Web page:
Saturday, April 29, 2017

Not a birthday: Carlo Crivelli

This perfectly preserved work is one of the artist's most exquisite pictures. Flemish painting may have inspired the remarkable precision of detail in the background, where turbaned figures (infidels) stroll. Trompe-l’oeil details are played against the doll-like prettiness of the Virgin. The apples and fly are symbols of sin and evil and are opposed to the cucumber and the goldfinch, symbols of redemption. Crivelli’s signature is on what looks like a piece of paper attached to the watered-silk cloth with wax. The Met here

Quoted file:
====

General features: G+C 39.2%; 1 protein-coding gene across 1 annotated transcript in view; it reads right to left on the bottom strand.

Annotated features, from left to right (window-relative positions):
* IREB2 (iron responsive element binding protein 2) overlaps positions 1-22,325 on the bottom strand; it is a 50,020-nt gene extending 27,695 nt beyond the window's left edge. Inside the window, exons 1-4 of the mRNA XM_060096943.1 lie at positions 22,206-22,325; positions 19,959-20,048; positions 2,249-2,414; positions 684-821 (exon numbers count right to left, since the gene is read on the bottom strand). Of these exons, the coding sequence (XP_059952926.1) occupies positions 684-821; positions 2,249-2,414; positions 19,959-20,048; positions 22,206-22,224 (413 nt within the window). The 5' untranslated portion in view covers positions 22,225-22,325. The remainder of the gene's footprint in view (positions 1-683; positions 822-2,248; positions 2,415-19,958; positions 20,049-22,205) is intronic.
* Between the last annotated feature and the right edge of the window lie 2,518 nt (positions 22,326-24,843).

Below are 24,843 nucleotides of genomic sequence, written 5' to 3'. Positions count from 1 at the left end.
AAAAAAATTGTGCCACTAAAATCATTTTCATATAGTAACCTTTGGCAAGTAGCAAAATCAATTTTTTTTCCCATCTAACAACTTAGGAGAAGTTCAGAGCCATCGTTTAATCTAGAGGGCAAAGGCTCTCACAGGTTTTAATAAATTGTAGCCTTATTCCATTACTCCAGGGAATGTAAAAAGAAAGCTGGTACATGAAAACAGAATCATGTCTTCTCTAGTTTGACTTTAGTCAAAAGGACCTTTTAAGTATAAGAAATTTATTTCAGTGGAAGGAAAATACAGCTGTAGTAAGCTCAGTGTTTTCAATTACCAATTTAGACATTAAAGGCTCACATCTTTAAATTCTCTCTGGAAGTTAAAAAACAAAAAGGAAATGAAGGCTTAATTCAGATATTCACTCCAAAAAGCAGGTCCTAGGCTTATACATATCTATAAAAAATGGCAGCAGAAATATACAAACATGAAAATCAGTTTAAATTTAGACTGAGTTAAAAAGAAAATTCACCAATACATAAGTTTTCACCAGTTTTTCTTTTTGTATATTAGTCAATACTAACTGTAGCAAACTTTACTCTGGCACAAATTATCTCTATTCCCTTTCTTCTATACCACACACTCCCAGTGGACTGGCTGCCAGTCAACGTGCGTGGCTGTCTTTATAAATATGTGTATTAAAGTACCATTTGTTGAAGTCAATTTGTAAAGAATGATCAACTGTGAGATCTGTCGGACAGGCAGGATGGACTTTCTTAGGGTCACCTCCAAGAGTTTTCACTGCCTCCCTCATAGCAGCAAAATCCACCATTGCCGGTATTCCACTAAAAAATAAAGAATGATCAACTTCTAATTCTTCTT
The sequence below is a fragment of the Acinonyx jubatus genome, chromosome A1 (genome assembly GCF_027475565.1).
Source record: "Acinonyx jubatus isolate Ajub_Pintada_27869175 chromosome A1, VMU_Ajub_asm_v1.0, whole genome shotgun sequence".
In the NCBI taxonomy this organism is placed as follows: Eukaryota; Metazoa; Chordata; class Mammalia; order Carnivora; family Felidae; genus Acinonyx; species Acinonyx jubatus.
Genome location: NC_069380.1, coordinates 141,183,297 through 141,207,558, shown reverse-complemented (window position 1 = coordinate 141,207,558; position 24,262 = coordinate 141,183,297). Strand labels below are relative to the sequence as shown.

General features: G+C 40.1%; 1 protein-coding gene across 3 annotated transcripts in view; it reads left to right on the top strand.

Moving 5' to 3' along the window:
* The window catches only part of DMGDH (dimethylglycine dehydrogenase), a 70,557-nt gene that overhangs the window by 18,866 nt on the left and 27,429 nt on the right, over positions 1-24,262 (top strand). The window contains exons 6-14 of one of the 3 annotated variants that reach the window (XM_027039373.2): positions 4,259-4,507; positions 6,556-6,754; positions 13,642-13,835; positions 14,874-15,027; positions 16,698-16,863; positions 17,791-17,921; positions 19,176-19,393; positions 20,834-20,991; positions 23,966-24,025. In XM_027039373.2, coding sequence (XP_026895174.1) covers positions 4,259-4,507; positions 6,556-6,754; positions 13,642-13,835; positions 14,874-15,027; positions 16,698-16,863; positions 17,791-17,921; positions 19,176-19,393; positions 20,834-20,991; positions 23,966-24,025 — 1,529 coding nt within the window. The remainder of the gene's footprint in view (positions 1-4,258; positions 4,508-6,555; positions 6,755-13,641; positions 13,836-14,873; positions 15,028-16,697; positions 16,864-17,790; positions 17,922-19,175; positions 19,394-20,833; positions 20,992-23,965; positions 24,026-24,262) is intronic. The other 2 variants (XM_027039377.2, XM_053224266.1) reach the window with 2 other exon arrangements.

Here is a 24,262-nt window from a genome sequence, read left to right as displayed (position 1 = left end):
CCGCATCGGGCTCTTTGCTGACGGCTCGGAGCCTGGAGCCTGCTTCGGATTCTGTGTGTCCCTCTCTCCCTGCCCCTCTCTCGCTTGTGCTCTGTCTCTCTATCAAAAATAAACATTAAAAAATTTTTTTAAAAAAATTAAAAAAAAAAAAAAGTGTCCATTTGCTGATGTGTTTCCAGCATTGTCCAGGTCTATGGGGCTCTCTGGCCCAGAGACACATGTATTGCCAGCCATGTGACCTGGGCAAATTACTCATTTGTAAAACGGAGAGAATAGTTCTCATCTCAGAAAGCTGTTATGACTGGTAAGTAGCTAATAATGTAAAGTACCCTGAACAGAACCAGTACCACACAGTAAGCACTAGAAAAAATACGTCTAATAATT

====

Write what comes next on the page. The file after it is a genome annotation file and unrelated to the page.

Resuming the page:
Did not have a show here until 2015: If your admiration for Italian Renaissance painting is more culturally received than deeply felt, “Ornament and Illusion: Carlo Crivelli of Venice” at the Isabella Stewart Gardner Museum is the show to see. It is the first exhibition in an American museum devoted to Crivelli, a great but neglected Early Renaissance master, and his fabulously fraught panel paintings, with their charged emotional moods, exquisitely detailed and richly appointed settings, gleaming trompe l’oeil jewels and tracts of gold gilt. There are only 26 paintings here, but they form a thrilling, seductive and edifying experience"...   NY Times here

1 comment:

Carla Ives said...

These are spectacular! I knew the name of Crivelli but, if I knew the work previously, I had forgotten it. Love the detail! My favorite is St. George and the Dragon. I like most renditions of this subject matter, but this one is really special.